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The Devil’s in the details: Dealing with unconventional performance spaces

CONTINUUM Contemporary/Ballet in 'Wind to Wave' at the Grounds For Sculpture. Photo by Michael Darling.
CONTINUUM Contemporary/Ballet in 'Wind to Wave' at the Grounds For Sculpture. Photo by Michael Darling.

A dance performance – beautiful movers grace the space, comfortably moving together where they are and with nothing constraining them. It’s always that simple, right? Not quite. Younger companies, in particular, often don’t yet have the resources to rent out traditional large proscenium stage spaces. They might be in very small stage spaces…or in a corporate building’s ballroom without ideal flooring.

Both might very well (especially the second) not have wings or another space where dancers can “quick-change” or fold over to catch up with breath. There may or may not be a fully equipped sound system and lighting board. That might be more or less important according to the dance form and/or work to be performed. The dancers may or may not have a chance to do a run-through in the space, before dress rehearsal – if even that is possible.

Dance Informa spoke with three choreographers who’ve done their best to “make do” with these types of challenging spaces, and come out with a fairly successful performance on the other end. The general sense that they offered to be the best strategy is to know what you need for a smooth performance to happen, think creatively about how to make it happen, and seek clarity about any and all available resources that might help along the way. Here’s what they have to say.

Kelley Donovan, Kelley Donovan and Dancers and Third Life Choreographer Series (New York, NY, and Boston, MA)

“As early in the choreographic process as you can get into the space, the better. For example, the Third Life space is small, with no risers, so we learned that if you’re going to go to the floor, do it upstage. Otherwise, most people in the audience can’t see that movement very well. I let people joining the series know these kind of things in an initial organizing email.

Also, look out for ways to have more time in the space before performing. Boston Dance Alliance used to have a grant to supply for one-hour rehearsals, apart from dress or tech rehearsal in performances, for example. But dancers are so adaptable. We learn to adapt on the spot, and audiences are none the wiser. This new generation of dancemakers sees space [for performance] and just goes for it!”

Taylor Maurand, Dil Punjabi and Boston Bhangra (Boston, MA)

“On one performance occasion, I didn’t know what the space was going to be, not having had a chance to get in there beforehand. I was clear with the event organizers about what my dancers and I needed, but, despite that, we were locked out and even sent to another building. We didn’t even have time to do a dry run of the set. We were rushed when costuming and settling into the space. When it’s more ideal than that, I picture the space as I’m choreographing. I think about safety aspects as well. What’s the floor like; is there a risk of dancers slipping?

Ask about the sound system, and do a soundcheck if possible. Full, immersive music is crucial to a Bhangra performance, but that might not be the case with all dance forms. When it comes to being close to audience members, encourage dancers to let the joy of performance show through them, and audience members – close or far away – will be drawn in. In general, when it comes to creativity, having a constraint – like a less-than-ideal performance space – can actually be beneficial. If there are boundless possibilities, it can be really hard to know where to begin!”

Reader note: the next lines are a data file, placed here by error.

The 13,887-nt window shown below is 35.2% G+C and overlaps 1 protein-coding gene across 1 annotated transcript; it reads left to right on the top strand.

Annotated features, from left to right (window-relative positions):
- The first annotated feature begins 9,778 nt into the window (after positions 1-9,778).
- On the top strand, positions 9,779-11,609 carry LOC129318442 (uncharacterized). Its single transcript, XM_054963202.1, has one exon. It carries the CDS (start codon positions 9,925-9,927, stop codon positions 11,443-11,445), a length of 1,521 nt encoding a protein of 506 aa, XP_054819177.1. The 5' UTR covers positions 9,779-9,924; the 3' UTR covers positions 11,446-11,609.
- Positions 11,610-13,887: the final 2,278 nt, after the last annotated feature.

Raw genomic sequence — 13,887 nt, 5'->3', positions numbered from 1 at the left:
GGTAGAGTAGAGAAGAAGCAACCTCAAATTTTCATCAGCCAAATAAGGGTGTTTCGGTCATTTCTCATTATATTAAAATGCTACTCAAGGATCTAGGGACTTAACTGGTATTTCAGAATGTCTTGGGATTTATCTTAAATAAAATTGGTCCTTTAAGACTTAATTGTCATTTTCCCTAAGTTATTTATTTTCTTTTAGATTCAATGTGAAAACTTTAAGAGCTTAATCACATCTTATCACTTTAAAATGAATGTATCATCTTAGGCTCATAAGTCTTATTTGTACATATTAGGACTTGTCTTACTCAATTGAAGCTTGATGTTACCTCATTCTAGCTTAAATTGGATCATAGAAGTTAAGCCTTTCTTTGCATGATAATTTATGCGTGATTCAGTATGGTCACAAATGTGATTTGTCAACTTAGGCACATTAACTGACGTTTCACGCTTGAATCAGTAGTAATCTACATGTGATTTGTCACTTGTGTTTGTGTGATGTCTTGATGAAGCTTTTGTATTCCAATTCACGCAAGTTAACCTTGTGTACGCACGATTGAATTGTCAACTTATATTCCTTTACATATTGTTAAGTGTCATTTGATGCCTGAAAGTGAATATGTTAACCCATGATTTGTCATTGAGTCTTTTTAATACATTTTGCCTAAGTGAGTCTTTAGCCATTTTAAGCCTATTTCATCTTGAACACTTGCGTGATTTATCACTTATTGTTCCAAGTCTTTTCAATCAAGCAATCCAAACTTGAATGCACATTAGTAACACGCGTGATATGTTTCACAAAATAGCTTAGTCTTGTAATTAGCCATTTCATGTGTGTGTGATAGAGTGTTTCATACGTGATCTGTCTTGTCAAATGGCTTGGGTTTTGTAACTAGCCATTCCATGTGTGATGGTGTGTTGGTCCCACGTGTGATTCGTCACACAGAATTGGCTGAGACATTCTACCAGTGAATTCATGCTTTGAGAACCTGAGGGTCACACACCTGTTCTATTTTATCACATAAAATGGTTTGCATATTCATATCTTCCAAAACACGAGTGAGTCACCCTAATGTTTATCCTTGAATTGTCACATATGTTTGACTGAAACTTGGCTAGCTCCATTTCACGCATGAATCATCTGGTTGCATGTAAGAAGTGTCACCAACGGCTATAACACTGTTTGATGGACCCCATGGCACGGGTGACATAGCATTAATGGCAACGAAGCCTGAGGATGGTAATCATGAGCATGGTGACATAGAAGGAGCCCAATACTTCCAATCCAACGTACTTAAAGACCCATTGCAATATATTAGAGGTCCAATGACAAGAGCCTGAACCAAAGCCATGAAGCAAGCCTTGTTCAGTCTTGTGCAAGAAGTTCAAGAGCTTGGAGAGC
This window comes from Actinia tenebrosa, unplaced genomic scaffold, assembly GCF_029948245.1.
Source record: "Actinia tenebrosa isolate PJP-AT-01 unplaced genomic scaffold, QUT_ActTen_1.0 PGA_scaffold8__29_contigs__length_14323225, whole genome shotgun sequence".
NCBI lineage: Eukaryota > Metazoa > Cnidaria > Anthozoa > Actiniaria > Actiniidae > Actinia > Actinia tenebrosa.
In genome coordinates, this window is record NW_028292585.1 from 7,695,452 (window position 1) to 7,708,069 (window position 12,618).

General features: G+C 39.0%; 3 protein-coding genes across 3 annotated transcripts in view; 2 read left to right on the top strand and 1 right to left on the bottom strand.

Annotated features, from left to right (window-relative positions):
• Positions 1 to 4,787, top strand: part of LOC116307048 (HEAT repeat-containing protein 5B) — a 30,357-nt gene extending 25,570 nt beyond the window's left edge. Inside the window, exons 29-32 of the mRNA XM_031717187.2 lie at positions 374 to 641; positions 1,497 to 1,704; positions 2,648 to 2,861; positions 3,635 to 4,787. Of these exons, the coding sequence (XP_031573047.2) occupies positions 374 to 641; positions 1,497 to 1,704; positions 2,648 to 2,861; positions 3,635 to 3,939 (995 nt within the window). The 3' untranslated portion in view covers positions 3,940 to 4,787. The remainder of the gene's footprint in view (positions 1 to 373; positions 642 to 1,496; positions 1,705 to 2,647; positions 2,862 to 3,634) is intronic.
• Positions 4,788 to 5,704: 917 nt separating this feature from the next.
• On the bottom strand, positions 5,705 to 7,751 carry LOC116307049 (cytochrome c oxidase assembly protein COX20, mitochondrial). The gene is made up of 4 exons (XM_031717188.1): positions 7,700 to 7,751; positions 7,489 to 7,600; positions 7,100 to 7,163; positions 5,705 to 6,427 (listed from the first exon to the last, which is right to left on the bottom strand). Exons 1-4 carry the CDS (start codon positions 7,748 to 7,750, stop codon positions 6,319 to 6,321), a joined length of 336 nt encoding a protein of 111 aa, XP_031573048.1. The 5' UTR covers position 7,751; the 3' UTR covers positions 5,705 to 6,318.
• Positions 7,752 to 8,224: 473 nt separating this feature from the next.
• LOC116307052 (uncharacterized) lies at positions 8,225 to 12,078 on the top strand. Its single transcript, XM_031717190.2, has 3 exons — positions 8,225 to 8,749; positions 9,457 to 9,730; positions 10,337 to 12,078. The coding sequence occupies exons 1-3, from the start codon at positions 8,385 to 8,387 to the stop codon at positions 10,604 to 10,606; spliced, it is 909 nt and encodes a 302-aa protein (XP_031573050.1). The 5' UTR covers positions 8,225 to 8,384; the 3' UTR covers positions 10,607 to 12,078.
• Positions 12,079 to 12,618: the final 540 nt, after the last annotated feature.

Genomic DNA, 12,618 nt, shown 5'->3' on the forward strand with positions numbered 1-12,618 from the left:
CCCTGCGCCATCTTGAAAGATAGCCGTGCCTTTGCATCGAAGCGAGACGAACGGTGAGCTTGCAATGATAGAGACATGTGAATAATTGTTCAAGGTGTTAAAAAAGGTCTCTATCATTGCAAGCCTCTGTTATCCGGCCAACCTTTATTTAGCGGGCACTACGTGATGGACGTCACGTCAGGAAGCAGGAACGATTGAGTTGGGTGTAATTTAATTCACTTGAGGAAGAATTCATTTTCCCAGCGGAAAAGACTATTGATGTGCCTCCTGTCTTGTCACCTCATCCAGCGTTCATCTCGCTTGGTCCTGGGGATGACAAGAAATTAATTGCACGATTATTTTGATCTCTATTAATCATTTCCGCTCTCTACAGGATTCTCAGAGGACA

Sheena Annalise, Arch Contemporary Ballet (New York, NY)

“We sometimes think of performances as being in these big, grand spaces, but that’s not attainable for many younger companies. And some companies aren’t maximizing the space that they do have. That often starts in the studio.Think about making a piece versatile; it may be in a small space now but could be in a bigger space at a later point.

Spaces will be more or less ‘high tech’, with or without a lighting grid. Some spaces don’t look like theaters, such as a performance that we did at a laser instillation. Try to get out of a strictly ‘theater’ mindset; don’t limit a space in your mind, but think of working with it as an expansive opportunity. I look at a space and think about spacing, levels and flooring. Try to find the solutions to problems, rather than focusing on them as problems.

It also helps to be prepared by having everything you think you might need for the performance and the space. Even if you don’t end up using it, many supply stores will take those things back with proof of purchase. B+H and Home Depot are two great stores to get various supplies. With this approach, I’ve never had a problem needing what I need for any space. If everything is settled and prepared, your dancers will be more relaxed and focused on performance.

Also be proud of your space; claim it as your own. For instance, in some places, you’ll need to bring your own signs identifying the performance to audience members and potential audience members. On the plus side, in smaller spaces, there can be more emotional connection between audience members and performers. They tend to be more forgiving because the emotional content pulls them in. Performing in these spaces can also push younger dancers to grow; they really have to pull from inside of themselves.” 

By Kathryn Boland of Dance Informa.

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